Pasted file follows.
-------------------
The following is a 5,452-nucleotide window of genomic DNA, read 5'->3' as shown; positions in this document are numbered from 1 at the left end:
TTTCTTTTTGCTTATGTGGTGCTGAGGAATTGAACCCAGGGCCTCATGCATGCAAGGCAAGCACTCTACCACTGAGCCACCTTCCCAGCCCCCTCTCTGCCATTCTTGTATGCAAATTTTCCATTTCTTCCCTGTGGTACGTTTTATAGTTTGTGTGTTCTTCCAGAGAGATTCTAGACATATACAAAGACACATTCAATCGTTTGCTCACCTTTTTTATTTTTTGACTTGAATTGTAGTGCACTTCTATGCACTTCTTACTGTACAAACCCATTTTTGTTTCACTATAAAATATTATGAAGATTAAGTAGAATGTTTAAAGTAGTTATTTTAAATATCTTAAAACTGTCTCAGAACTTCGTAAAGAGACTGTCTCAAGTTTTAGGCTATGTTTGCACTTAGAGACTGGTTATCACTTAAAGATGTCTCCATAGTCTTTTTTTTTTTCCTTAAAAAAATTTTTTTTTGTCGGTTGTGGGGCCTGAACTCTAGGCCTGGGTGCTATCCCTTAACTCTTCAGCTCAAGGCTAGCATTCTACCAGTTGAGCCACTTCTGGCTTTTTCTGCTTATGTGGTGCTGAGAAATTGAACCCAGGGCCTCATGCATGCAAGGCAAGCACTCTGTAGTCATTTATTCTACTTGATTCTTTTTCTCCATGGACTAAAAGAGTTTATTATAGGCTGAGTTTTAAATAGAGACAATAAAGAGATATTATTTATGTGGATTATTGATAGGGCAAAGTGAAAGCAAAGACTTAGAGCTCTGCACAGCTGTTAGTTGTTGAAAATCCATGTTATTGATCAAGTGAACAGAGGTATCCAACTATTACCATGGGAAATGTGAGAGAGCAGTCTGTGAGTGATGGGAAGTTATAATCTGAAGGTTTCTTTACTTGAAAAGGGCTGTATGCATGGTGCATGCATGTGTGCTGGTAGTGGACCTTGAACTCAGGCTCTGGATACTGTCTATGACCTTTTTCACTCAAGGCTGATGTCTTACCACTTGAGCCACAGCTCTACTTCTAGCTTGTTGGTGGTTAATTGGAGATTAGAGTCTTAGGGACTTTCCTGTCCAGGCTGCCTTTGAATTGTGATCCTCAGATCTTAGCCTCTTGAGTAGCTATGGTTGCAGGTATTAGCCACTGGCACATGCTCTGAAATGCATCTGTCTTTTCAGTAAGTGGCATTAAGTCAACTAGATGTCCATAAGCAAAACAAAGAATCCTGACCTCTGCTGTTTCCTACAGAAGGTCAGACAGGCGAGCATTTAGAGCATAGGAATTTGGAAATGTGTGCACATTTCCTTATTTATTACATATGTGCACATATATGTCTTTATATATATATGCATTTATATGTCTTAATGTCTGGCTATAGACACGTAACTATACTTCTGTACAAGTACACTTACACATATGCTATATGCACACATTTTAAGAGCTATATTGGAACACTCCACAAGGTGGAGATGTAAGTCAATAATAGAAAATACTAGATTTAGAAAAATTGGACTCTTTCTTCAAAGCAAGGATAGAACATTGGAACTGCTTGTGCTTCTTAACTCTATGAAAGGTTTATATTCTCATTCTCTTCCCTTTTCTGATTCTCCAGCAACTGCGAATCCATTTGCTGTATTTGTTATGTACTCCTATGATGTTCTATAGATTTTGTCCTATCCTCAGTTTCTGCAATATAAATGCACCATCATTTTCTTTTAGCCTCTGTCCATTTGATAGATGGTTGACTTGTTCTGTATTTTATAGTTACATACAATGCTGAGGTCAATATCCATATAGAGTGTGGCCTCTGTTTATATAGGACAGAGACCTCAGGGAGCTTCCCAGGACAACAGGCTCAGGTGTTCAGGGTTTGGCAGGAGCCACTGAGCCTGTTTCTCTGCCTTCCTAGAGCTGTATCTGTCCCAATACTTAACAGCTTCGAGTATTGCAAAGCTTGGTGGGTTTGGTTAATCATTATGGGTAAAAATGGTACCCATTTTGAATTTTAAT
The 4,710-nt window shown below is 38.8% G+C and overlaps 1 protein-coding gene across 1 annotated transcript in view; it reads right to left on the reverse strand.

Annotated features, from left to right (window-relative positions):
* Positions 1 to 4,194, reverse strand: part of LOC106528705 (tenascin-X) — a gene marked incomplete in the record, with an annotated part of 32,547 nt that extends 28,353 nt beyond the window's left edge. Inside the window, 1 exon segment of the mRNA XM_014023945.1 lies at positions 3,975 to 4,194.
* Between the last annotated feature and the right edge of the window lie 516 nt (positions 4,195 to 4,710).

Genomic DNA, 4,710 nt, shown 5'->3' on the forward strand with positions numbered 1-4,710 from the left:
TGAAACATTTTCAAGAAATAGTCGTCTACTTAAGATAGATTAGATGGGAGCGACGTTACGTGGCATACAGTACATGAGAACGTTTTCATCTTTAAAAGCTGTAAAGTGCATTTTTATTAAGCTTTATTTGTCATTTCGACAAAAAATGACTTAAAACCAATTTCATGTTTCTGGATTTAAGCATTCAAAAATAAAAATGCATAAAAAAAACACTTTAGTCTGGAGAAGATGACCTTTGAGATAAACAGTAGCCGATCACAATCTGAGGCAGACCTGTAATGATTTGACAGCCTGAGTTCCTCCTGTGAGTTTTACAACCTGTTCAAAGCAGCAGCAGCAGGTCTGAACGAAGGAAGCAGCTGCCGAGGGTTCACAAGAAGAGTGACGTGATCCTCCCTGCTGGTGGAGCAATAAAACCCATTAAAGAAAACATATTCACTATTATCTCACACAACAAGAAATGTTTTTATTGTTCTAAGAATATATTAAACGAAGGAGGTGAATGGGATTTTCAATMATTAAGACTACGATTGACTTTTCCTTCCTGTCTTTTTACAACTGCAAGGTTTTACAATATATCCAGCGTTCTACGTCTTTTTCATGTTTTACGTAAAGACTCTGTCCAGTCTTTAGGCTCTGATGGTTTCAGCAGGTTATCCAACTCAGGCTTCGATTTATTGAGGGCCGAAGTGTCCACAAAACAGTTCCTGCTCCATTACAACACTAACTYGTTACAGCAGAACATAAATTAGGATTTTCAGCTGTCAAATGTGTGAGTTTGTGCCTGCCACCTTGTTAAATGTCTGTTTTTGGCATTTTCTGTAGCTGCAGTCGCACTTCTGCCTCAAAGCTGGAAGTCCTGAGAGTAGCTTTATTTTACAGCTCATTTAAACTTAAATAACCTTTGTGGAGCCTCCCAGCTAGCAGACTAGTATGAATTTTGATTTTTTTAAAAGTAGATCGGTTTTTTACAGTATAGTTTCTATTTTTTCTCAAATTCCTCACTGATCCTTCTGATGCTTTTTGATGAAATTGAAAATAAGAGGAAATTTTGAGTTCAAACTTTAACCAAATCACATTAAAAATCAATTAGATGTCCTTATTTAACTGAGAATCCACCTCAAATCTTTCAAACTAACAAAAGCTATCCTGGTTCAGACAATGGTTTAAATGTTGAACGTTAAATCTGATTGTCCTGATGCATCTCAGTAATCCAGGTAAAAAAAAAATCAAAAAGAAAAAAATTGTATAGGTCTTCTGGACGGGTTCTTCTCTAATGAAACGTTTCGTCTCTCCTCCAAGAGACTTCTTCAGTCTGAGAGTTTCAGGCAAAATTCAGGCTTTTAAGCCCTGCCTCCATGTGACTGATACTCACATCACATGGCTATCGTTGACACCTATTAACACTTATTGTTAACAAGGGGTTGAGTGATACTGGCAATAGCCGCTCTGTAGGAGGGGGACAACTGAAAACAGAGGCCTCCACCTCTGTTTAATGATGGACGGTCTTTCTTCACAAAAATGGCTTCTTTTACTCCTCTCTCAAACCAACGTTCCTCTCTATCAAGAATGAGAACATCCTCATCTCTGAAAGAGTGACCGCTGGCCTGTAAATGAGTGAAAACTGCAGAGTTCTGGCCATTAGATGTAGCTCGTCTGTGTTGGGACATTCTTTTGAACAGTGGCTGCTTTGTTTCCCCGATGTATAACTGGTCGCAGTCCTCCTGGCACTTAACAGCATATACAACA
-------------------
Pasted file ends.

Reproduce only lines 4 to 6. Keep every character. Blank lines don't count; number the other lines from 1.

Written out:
Annotated features, from left to right (window-relative positions):
* Positions 1 to 4,194, reverse strand: part of LOC106528705 (tenascin-X) — a gene marked incomplete in the record, with an annotated part of 32,547 nt that extends 28,353 nt beyond the window's left edge. Inside the window, 1 exon segment of the mRNA XM_014023945.1 lies at positions 3,975 to 4,194.
* Between the last annotated feature and the right edge of the window lie 516 nt (positions 4,195 to 4,710).